6. The leadership board has done a demographic study of the faith community’s zip code in the last five years.
Verified demographic study = 2 | Unverified demographic study = 1 | No study = 0
- Vital congregations regularly study the social-cultural-demographic make-up of their neighborhoods. This allows them to better tailor their ministries and programs to the needs of their neighborhoods. Really vital parishes really get outside the building to verify their assumptions and programmatic conclusions about the results.
- Undead congregations rely on unverified assumptions and stereotypes about their neighborhoods. Because of this, the programs they offer to their neighborhoods, if any, tend to be poorly conceived and poorly received.
7. The leadership board has asked why your faith community exists at least once in the last three years.
- Vital congregations regularly get beneath WHAT they do (ministries/programs) and HOW they do it (organizational structure/processes), and ask WHY they exist (their calling or purpose). This encourages them to listen to what God’s Spirit is calling them to do, allows them to be more creative, enables them to take appropriate risks in support of what God is calling them to be and to do.
- Undead congregations, by definition, are faith communities that don’t know why they exist but pretend to be alive.
8. The leadership board has asked why a ministry or program exists at least once in the last year.
True = 2 | Uncertain = 1 | False = 0
- Vital congregations regularly assess the vitality of their ministries and programs. This allows them to take prayerful and thoughtful action to improve them or to end them if they are no longer serving a purpose.
- Undead congregations have undead programs.
9. The leadership board has purposefully allowed at least one program or ministry to end and reported to the congregation what they have learned from the experience within the last three years.
True = 2 | Uncertain = 1 | False = 0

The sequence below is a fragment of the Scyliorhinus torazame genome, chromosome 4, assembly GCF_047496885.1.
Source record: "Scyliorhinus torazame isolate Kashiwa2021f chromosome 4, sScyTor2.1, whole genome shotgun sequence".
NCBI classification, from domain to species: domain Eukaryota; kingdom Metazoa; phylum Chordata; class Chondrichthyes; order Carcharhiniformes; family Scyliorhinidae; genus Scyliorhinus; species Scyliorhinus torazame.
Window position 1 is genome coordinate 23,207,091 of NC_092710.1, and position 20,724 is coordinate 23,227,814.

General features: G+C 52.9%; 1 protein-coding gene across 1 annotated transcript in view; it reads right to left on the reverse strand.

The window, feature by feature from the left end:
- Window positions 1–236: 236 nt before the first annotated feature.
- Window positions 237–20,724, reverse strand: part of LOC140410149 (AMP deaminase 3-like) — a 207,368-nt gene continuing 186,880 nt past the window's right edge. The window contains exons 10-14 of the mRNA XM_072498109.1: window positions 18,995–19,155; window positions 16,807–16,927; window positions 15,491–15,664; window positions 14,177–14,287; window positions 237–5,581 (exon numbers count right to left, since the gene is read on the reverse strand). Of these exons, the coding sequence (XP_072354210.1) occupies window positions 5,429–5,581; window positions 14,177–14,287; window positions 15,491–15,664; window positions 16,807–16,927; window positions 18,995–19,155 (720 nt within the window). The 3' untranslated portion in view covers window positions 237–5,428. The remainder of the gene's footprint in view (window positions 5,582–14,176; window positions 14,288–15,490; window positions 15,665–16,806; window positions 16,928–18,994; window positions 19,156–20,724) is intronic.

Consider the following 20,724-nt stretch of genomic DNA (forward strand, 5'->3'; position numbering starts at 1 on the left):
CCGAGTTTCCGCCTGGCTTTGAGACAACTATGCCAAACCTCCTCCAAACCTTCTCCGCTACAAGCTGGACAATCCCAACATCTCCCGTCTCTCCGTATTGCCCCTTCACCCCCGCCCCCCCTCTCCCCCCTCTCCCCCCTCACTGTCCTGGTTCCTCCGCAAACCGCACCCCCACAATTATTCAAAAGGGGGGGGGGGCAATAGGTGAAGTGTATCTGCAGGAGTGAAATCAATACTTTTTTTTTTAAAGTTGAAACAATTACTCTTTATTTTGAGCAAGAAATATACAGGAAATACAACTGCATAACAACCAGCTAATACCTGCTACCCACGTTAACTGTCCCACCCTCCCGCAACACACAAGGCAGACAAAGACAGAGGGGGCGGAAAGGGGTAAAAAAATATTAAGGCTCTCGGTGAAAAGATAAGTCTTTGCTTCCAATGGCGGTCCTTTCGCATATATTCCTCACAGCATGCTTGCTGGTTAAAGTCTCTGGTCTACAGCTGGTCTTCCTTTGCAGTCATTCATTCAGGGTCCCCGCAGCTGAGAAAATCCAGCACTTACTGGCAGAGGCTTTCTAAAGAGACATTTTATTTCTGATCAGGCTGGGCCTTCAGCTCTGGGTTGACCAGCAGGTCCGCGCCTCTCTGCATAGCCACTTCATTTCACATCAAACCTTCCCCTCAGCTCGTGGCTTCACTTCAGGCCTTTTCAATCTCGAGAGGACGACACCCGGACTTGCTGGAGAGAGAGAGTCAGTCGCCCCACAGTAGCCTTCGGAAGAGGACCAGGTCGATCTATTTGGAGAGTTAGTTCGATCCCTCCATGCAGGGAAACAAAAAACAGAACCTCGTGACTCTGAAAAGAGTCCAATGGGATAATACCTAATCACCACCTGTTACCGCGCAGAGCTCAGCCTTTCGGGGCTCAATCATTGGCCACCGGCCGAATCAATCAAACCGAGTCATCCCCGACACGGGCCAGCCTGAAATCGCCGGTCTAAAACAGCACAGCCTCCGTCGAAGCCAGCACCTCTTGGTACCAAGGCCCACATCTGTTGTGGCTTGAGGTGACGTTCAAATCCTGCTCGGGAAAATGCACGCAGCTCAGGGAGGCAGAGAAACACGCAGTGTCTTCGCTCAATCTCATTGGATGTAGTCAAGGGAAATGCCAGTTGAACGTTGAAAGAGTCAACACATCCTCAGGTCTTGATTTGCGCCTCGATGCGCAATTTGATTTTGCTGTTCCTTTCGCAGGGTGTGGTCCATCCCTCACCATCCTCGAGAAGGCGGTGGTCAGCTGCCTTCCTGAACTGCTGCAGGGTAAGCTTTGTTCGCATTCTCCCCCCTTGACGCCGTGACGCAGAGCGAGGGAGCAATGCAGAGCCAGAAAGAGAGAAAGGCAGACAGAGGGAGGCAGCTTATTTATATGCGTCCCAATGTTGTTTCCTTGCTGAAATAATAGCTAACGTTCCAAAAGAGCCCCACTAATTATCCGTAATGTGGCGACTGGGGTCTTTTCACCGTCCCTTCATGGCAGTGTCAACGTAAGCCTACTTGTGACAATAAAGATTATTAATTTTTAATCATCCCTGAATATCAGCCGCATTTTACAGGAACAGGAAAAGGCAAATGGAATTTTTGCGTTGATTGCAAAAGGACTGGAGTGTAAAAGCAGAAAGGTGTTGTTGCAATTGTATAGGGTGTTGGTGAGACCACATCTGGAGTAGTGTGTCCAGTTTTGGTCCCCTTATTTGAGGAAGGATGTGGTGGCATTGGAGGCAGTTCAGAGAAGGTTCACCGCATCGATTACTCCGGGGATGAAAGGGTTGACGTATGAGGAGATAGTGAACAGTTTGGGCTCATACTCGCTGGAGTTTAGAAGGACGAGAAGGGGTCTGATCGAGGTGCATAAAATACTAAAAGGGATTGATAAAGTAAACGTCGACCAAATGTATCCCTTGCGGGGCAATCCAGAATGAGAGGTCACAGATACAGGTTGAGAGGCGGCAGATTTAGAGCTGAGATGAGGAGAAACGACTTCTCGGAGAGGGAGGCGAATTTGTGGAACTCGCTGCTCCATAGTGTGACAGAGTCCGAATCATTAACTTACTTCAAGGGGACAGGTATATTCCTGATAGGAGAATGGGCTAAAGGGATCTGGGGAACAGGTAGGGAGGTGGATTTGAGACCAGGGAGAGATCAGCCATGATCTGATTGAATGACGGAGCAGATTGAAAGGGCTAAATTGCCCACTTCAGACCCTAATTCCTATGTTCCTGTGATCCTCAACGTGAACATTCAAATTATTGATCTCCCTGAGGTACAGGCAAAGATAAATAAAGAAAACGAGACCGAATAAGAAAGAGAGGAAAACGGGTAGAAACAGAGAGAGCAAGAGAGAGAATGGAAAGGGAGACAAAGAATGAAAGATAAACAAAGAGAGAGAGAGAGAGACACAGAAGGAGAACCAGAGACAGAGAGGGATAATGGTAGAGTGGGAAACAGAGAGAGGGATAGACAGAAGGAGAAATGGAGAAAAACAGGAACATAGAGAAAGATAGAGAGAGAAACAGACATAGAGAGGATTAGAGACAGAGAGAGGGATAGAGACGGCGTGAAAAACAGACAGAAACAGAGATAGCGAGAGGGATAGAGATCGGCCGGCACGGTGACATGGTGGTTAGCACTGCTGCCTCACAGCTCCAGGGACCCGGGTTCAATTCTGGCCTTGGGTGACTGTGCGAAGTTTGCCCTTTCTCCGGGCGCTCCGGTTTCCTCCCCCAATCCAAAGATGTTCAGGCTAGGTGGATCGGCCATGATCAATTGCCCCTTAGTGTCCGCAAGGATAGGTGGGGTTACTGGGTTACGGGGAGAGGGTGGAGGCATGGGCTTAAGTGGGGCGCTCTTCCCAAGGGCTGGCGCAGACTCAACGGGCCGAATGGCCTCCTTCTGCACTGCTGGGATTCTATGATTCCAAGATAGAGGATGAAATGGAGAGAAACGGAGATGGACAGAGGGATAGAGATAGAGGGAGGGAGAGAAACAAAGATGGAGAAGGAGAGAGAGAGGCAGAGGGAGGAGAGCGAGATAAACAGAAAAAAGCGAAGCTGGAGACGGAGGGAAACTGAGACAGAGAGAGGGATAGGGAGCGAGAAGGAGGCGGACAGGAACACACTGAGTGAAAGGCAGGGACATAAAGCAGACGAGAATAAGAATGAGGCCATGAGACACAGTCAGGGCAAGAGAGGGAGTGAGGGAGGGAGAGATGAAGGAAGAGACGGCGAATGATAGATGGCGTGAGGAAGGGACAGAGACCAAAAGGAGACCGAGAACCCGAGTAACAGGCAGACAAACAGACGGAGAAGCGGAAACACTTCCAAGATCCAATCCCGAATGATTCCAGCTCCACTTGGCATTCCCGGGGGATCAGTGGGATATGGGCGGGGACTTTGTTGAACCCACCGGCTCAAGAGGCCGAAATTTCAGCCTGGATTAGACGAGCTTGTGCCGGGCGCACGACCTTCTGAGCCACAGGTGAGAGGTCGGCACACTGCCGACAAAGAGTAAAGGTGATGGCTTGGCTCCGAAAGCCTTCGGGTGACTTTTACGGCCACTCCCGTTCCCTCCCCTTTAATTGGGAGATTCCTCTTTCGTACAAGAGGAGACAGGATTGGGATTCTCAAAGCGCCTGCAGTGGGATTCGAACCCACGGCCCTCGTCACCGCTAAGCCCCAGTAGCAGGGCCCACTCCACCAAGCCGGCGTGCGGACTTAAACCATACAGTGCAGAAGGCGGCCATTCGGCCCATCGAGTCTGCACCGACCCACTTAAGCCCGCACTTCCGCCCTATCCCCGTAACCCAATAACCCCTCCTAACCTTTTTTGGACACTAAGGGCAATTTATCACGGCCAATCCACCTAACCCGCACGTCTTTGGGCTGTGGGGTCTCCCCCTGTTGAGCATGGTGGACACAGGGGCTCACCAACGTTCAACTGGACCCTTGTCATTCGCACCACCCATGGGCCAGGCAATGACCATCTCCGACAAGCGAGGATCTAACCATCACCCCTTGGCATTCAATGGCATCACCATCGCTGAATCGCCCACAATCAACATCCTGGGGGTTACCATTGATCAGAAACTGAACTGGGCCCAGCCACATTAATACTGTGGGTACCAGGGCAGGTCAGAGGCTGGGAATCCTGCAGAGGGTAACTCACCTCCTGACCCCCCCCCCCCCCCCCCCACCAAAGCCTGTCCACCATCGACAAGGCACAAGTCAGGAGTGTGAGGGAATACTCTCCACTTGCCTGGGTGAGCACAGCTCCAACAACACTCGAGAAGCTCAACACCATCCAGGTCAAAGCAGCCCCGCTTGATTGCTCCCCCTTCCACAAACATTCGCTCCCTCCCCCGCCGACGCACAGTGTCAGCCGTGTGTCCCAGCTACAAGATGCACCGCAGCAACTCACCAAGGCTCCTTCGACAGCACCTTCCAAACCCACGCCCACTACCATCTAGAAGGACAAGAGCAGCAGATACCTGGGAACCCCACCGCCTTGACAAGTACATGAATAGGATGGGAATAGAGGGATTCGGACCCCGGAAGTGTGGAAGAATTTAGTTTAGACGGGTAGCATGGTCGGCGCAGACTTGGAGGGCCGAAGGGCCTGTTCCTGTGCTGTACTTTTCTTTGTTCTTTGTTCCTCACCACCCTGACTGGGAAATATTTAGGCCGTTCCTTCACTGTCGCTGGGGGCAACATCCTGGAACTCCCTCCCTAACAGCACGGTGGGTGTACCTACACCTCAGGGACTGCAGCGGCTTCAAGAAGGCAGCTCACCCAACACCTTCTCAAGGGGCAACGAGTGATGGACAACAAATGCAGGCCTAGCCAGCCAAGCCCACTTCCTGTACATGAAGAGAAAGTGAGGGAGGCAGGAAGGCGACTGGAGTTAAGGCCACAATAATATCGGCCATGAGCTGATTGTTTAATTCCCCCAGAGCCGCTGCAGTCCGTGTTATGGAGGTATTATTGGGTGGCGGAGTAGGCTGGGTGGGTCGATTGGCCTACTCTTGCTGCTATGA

- Vital congregations regard failure as something to learn from rather than something to sweep under the rug. Faith communities with a theology that accepts failure and death as a natural part of life can harness the power of resurrection to learn, adapt, grow, and experience rebirth.
- Undead congregations have undead programs. Faith communities with a theology that cannot accept failure and death as a natural part of life are unable to harness the power of resurrection to learn, adapt, grow, and experience rebirth.
10. The average active participant in the congregation can describe in one or two sentences the congregation’s vision/mission.
True = 2 | Uncertain = 1 | False = 0
- Vital congregations regularly communicate their vision and mission in a way that it can be clearly and easily grasped by all engaged in the life of the congregation, and that they can explain it to others. A faith community’s vision/mission is the DNA which both forms the congregation and allows it to adapt itself to its changing environment. As Albert Einstein once said, “If you cannot explain it to a six-year old, you do not understand it yourself.”
- The membership of undead congregations has little sense of the faith community’s vision/mission, if one indeed exists at all in any meaningful way). They don’t understand it themselves, they can’t explain it to others, and so they just keep on shuffling forward, sapping the life force of all around them.
Now Add Up Your Points
Interpreting Your Score
16 to 20: Congratulations! Your congregation is alive and well.
How will you work to keep it that way?
11 to 15: Warning! Your congregation may be at risk.
What can you do to build up their resistance?
0 to 10: Condolences… Your congregation is undead.
What will you do to bring it back to life? (Or is a funeral in order?)